# How to generate a lower frequency version of a signal in Matlab?

With a sine input, I tried to modify it's frequency cutting some lower frequencies in the spectrum, shifting the main frequency towards zero. As the signal is not fftshifted I tried to do that by eliminating some samples at the begin and at the end of the fft vector:

``````interval = 1;
samplingFrequency = 44100;
signalFrequency = 440;
sampleDuration = 1 / samplingFrequency;
timespan = 1 : sampleDuration : (1 + interval);
original = sin(2 * pi * signalFrequency * timespan);
fourierTransform = fft(original);
frequencyCut = 10; %% Hertz
frequencyCut = floor(frequencyCut * (length(pattern) / samplingFrequency) / 4); %% Samples
maxFrequency = length(fourierTransform) - (2 * frequencyCut);
signal = ifft(fourierTransform(frequencyCut + 1:maxFrequency), 'symmetric');
``````

But it didn't work as expected. I also tried to remove the center part of the spectrum, but it wielded a higher frequency sine wave too.

How to make it right?

-
you could try just downsampling the signal (resample at lower rate by deleting samples) –  Amro Sep 25 '09 at 19:24
It could work. But which is the best way to do that? With a for loop or with a specific function? –  Jader Dias Sep 25 '09 at 19:49

@las3rjock
its more like downsampling the signal itself, not the fft..
Take a look at downsample

Or you could create a timeseries object, and resample it using the resample method.

EDIT: a similar example :)

``````% generate a signal
Fs = 200;
f = 5;
t = 0:1/Fs:1-1/Fs;
y = sin(2*pi * f * t) + sin(2*pi * 2*f * t) + 0.3*randn(size(t));

% downsample
n = 2;
yy = downsample([t' y'], n);

% plot
subplot(211), plot(t,y), axis([0 1 -2 2])
subplot(212), plot(yy(:,1), yy(:,2)), axis([0 1 -2 2])
``````

-
I read the question to mean that the poster wanted to reduce the absolute frequency of the signal, which could be done in a crude way by downsampling and zero-padding the spectrum, or could be done more precisely by shifting the desired portion of the spectrum. If you downsample the signal, you actually shift it up in frequency in the DFT's -pi to pi relative frequency axis (until you downsample too much and alias the signal). –  las3rjock Sep 25 '09 at 20:51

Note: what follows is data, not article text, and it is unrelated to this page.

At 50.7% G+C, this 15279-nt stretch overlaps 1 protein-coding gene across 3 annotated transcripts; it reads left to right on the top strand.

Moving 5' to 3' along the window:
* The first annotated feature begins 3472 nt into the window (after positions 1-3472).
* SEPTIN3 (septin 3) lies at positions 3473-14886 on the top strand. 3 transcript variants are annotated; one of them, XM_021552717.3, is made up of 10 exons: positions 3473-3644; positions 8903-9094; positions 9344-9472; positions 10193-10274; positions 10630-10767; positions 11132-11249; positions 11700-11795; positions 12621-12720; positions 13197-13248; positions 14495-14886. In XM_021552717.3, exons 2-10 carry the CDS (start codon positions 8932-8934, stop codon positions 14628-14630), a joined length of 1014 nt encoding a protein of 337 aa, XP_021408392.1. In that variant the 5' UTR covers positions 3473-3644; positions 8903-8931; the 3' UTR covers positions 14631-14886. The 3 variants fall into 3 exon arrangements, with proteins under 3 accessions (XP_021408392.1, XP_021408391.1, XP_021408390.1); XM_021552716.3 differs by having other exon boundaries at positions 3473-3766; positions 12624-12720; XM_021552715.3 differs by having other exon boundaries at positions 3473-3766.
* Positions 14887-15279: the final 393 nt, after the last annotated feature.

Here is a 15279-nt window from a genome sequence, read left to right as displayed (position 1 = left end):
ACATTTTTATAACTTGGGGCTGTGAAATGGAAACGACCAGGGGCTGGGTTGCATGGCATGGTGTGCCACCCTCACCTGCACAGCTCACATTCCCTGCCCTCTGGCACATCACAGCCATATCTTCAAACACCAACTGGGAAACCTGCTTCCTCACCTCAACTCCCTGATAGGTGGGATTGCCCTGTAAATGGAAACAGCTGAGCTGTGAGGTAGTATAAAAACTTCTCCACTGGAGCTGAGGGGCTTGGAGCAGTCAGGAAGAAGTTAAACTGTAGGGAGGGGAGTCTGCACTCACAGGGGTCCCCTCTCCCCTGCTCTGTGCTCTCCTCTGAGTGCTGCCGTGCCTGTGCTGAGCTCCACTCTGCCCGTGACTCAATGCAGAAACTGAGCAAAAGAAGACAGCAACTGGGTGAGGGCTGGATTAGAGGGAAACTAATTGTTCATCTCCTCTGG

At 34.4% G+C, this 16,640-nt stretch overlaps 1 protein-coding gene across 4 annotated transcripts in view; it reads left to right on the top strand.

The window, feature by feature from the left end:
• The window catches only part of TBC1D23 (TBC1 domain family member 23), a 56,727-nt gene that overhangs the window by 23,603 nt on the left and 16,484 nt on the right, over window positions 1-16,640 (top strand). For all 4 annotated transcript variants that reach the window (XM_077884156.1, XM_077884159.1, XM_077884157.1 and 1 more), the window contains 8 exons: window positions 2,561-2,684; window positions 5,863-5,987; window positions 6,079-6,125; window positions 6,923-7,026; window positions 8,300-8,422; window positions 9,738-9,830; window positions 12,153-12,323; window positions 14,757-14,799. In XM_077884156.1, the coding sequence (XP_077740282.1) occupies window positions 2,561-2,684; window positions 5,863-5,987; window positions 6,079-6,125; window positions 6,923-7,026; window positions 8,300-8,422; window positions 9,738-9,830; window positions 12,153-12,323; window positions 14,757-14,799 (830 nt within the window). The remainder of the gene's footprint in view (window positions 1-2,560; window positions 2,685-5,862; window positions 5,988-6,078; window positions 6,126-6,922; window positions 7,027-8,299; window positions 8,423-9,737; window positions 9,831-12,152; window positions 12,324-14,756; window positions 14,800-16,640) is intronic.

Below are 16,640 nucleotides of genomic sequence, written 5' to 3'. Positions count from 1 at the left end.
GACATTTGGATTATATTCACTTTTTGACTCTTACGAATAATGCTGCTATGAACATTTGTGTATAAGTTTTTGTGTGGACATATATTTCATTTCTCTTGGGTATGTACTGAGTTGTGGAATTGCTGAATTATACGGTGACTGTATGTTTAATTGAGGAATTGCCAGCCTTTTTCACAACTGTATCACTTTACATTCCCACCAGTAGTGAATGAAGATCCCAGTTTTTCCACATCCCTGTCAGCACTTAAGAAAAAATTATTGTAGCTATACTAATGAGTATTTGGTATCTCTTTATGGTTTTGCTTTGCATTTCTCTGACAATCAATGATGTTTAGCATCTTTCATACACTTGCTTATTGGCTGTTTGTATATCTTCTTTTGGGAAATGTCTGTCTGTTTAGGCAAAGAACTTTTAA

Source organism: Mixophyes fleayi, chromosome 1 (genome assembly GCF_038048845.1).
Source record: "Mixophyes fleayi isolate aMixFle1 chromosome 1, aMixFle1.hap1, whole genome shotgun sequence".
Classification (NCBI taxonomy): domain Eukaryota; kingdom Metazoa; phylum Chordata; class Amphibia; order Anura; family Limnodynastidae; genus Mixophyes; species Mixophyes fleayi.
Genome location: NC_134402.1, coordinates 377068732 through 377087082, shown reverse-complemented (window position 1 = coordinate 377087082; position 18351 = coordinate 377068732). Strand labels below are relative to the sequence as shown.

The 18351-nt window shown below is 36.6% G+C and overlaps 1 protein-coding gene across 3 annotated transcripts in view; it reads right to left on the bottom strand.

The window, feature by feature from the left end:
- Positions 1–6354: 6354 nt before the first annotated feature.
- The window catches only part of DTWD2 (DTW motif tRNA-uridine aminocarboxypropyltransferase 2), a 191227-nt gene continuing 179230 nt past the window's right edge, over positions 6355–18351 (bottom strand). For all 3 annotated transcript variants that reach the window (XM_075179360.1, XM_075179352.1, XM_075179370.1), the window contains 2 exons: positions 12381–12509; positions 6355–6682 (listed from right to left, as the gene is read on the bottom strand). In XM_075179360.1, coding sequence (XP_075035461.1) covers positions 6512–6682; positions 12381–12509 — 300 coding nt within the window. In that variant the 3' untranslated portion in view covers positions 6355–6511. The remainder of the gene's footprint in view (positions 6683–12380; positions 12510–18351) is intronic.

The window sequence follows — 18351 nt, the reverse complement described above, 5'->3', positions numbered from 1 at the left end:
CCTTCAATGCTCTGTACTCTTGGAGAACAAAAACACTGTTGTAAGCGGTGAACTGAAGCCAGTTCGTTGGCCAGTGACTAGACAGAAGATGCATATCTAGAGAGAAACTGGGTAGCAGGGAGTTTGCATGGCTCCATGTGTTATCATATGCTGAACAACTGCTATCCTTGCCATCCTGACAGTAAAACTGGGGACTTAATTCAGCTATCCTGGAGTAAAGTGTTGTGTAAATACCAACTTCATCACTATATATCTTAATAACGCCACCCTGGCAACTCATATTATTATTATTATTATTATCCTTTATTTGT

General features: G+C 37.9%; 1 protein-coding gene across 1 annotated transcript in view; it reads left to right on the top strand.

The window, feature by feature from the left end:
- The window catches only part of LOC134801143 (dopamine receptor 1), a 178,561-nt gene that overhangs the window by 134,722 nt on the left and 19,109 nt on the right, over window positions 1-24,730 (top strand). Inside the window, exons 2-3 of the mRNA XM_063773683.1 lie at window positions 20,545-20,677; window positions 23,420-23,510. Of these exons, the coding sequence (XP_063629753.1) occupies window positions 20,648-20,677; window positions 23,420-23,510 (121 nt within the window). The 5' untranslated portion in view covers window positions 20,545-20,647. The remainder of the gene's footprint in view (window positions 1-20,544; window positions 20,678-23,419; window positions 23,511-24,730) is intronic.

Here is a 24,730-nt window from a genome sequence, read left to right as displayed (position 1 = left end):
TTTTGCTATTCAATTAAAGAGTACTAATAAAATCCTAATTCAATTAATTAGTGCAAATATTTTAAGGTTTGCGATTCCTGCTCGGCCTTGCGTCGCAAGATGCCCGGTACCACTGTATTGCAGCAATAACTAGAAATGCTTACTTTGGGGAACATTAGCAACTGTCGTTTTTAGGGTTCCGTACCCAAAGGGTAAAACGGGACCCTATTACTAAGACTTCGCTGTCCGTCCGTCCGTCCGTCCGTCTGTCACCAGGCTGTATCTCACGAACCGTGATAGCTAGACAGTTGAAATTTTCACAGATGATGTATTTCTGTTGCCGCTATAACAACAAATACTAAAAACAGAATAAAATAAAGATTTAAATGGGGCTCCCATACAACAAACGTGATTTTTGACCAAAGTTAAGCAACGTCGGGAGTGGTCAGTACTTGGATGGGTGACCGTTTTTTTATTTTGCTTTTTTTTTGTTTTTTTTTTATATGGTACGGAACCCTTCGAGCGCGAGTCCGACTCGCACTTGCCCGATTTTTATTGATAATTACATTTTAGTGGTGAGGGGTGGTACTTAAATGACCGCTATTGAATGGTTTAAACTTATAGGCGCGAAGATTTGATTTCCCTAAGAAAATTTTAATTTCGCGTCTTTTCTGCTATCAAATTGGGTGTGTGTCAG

After seeing your latest edit, I think the original poster needs to clarify whether he wants a low-pass-filtered version of the signal (like yours) or a frequency-downshifted version of the signal (like mine). –  las3rjock Sep 25 '09 at 23:09
@las3rjock you're right, this signal was LPFized. But I still accept his answer for pointing me the resample method =) –  Jader Dias Sep 26 '09 at 15:51
The Resample method resample arrays too, not only timestamp objects as I expected from what you said –  Jader Dias Sep 26 '09 at 17:54
You must be talking about the one in Signal Processing toolbox –  Amro Sep 26 '09 at 20:13

A crude way to downsample your spectrum by a factor of `n` would be

``````% downsample by a factor of 2
n = 2; % downsampling factor
newSpectrum = fourierTransform(1:n:end);
``````

For this to be a lower-frequency signal on your original time axis, you will need to zero-pad this vector up to the original length on both the positive and negative ends. This will be made much simpler using fftshift:

``````pad = length(fourierTransform);
``````

To recover the downshifted signal, you fftshift back before applying the inverse transform:

``````signal = ifft(fftshift(fourierTransform));
``````

EDIT: Here is a complete script which generates a plot comparing the original and downshifted signal:

``````% generate original signal
interval = 1;
samplingFrequency = 44100;
signalFrequency = 440;
sampleDuration = 1 / samplingFrequency;
timespan = 1 : sampleDuration : (1 + interval);
original = sin(2 * pi * signalFrequency * timespan);

% plot original signal
subplot(211)
plot(timespan(1:1000),original(1:1000))
title('Original signal')

fourierTransform = fft(original)/length(original);

% downsample spectrum by a factor of 2
n = 2; % downsampling factor
newSpectrum = fourierTransform(1:n:end);

% zero-pad the positive and negative ends of the spectrum